Casablanca - Morocco faces major challenges in its attempt to reassure concerned citizens of efforts addressing the need for psychological and medical treatment for those suffering from mental illness.
Casablanca – Morocco faces major challenges in its attempt to reassure concerned citizens of efforts addressing the need for psychological and medical treatment for those suffering from mental illness.
Sanofi, a logistic platform for the distribution of pharmaceutical products along with the World Association for Social Psychiatry have recently organized a Mental Health Forum that aims to develop better programs for the management of mental disorders in needy countries all around the world.
Morocco is included in these countries. According to the Moroccan news website, LeMatin, approxamitely 40% of the population at the age of 15 and older suffer, or have suffered, from at least one mental disorder. Most have been ousted from their communities and live on the streets without access to schooling, work or healing.
Although many associations provide help in terms of clothing and housing, most suffering from mental illness do not receive enough, if any, professional treatment. The lack of specialized and qualified psychologists in the Kingdom of Morocco is another burden to overcome in order to find concrete solutions.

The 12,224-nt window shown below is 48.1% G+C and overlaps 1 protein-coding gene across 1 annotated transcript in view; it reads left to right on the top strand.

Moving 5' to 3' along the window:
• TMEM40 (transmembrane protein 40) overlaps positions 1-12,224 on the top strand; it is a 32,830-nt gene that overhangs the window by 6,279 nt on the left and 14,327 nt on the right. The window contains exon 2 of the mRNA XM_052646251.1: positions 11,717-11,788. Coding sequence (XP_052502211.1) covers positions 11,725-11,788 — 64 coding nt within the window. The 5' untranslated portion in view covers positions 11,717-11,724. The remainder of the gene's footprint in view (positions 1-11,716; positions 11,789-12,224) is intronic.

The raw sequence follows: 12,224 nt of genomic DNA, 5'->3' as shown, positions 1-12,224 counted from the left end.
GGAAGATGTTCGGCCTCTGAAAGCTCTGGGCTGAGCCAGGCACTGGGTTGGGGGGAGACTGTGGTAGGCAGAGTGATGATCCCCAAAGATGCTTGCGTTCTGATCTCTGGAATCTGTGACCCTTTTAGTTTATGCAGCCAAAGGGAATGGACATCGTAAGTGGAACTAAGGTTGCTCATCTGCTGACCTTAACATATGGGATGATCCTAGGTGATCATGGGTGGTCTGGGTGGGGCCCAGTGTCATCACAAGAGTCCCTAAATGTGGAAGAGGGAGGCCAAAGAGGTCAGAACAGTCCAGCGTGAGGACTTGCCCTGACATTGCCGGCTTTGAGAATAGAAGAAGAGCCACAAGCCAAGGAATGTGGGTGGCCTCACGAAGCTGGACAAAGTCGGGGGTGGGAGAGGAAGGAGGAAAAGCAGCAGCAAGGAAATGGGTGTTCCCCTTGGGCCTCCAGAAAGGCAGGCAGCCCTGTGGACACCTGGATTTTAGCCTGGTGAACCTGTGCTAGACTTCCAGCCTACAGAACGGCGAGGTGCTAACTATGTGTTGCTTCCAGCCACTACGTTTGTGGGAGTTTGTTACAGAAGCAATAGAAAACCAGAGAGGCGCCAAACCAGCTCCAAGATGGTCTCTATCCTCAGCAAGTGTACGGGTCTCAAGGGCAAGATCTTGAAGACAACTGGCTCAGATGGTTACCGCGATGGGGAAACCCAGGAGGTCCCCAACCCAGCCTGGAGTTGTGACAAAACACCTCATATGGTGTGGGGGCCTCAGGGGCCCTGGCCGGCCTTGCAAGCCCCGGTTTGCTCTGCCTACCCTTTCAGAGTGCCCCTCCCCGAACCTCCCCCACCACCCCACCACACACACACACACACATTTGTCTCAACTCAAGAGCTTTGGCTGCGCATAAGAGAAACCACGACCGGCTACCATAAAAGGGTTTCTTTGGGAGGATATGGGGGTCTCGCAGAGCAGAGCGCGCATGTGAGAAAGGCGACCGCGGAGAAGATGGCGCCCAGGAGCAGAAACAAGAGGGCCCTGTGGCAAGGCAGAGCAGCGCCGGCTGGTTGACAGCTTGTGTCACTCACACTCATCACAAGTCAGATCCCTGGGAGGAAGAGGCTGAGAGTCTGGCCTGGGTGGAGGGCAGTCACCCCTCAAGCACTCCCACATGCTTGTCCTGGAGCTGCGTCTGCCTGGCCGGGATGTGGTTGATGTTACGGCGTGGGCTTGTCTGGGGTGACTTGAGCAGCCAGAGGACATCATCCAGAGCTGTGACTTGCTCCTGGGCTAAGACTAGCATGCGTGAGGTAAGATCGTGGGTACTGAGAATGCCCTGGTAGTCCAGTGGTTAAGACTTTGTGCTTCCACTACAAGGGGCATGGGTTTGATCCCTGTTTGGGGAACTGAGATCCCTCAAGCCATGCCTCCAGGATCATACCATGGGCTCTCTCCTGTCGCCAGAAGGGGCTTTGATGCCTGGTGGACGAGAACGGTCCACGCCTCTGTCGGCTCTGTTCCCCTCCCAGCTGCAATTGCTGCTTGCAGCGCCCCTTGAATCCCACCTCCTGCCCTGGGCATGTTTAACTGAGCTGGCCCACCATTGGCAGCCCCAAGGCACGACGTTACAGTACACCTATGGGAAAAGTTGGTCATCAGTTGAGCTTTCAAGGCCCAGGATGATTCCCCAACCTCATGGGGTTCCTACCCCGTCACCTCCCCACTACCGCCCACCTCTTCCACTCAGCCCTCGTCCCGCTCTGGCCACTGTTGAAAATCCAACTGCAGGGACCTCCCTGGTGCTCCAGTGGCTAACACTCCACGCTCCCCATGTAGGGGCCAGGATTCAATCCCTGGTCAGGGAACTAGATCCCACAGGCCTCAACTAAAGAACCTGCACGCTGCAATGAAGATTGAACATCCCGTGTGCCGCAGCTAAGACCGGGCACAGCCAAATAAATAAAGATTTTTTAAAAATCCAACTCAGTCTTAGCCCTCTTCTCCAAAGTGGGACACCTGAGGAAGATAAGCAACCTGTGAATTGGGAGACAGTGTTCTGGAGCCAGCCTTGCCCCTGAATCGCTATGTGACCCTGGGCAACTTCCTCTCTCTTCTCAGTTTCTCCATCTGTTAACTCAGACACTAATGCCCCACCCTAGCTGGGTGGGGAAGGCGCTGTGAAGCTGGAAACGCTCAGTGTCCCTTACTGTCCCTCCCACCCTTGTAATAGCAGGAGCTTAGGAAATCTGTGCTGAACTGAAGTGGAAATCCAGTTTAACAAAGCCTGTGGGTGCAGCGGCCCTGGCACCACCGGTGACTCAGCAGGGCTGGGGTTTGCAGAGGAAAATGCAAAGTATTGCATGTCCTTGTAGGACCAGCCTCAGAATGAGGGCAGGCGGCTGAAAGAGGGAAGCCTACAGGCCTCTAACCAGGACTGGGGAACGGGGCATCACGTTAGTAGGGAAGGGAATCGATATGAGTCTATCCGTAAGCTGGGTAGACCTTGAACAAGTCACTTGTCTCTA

This ongoing phenomenen is partially ignored by Moroccan society. This is why many homeless people suffering from mental illness crawl into their own world and are left with no choice but to try their best to stay alive.
In comparison, more than 450 million people worldwide suffer from mental disorders. They represent the second leading cause of morbidity and mortality in developing countries.
Professor Tom Craig, president of the World Association for Social Psychiatry said, “About 80% of people with severe mental disorders in less developed countries do not receive treatment.” For this reason, Morocco strives to improve its mental health institutions, as well as provide special training for professionals and to ease mentally ill people back to a life with opportunities. The Professor continued, “However, with appropriate care and appropriate psychosocial support, healing is possible for most of [those suffering from mental illness].”
In most developing countries, mental health services lack financial support and suffer from desperate shortages of qualified psychologists. Moreover, the availability of drugs for the treatment of mental disorders is particularly low and if available, often too expensive.
The lack of adequate treatment is why most victims of mental illness hurt themselves and cause danger for themselves and others. For the moment, the ongoing and partially hidden issue is back on the scene for discussion and action. It is hoped that the coming years will finally bring about the changes that everyone hopes to see.
Edited by Sahar Kian
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